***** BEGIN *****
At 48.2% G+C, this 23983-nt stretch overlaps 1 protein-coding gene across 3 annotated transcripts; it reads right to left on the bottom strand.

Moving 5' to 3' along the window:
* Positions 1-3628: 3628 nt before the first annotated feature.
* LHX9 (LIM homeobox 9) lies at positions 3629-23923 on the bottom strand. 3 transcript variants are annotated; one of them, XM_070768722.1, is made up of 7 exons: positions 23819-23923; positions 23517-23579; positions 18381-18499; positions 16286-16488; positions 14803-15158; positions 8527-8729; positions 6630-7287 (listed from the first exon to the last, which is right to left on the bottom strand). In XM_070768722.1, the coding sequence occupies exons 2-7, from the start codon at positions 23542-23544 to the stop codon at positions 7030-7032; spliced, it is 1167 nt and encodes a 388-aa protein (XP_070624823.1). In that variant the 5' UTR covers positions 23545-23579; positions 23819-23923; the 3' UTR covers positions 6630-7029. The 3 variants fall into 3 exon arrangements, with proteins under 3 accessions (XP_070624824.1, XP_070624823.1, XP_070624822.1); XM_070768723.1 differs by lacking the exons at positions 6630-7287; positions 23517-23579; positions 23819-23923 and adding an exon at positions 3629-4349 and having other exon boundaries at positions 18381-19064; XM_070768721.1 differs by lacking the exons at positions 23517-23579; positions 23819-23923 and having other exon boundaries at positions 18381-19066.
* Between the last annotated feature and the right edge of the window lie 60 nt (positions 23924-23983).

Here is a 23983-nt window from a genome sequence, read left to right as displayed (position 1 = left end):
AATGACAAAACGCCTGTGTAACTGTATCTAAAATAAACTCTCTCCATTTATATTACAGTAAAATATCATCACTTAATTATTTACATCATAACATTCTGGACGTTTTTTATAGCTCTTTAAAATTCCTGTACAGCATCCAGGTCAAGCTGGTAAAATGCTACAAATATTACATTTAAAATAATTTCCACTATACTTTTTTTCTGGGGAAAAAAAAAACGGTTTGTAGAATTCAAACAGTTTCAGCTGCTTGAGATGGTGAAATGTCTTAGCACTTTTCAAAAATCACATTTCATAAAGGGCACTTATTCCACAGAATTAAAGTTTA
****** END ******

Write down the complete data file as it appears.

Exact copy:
At 48.2% G+C, this 23983-nt stretch overlaps 1 protein-coding gene across 3 annotated transcripts; it reads right to left on the bottom strand.

Moving 5' to 3' along the window:
* Positions 1-3628: 3628 nt before the first annotated feature.
* LHX9 (LIM homeobox 9) lies at positions 3629-23923 on the bottom strand. 3 transcript variants are annotated; one of them, XM_070768722.1, is made up of 7 exons: positions 23819-23923; positions 23517-23579; positions 18381-18499; positions 16286-16488; positions 14803-15158; positions 8527-8729; positions 6630-7287 (listed from the first exon to the last, which is right to left on the bottom strand). In XM_070768722.1, the coding sequence occupies exons 2-7, from the start codon at positions 23542-23544 to the stop codon at positions 7030-7032; spliced, it is 1167 nt and encodes a 388-aa protein (XP_070624823.1). In that variant the 5' UTR covers positions 23545-23579; positions 23819-23923; the 3' UTR covers positions 6630-7029. The 3 variants fall into 3 exon arrangements, with proteins under 3 accessions (XP_070624824.1, XP_070624823.1, XP_070624822.1); XM_070768723.1 differs by lacking the exons at positions 6630-7287; positions 23517-23579; positions 23819-23923 and adding an exon at positions 3629-4349 and having other exon boundaries at positions 18381-19064; XM_070768721.1 differs by lacking the exons at positions 23517-23579; positions 23819-23923 and having other exon boundaries at positions 18381-19066.
* Between the last annotated feature and the right edge of the window lie 60 nt (positions 23924-23983).

Here is a 23983-nt window from a genome sequence, read left to right as displayed (position 1 = left end):
AATGACAAAACGCCTGTGTAACTGTATCTAAAATAAACTCTCTCCATTTATATTACAGTAAAATATCATCACTTAATTATTTACATCATAACATTCTGGACGTTTTTTATAGCTCTTTAAAATTCCTGTACAGCATCCAGGTCAAGCTGGTAAAATGCTACAAATATTACATTTAAAATAATTTCCACTATACTTTTTTTCTGGGGAAAAAAAAAACGGTTTGTAGAATTCAAACAGTTTCAGCTGCTTGAGATGGTGAAATGTCTTAGCACTTTTCAAAAATCACATTTCATAAAGGGCACTTATTCCACAGAATTAAAGTTTA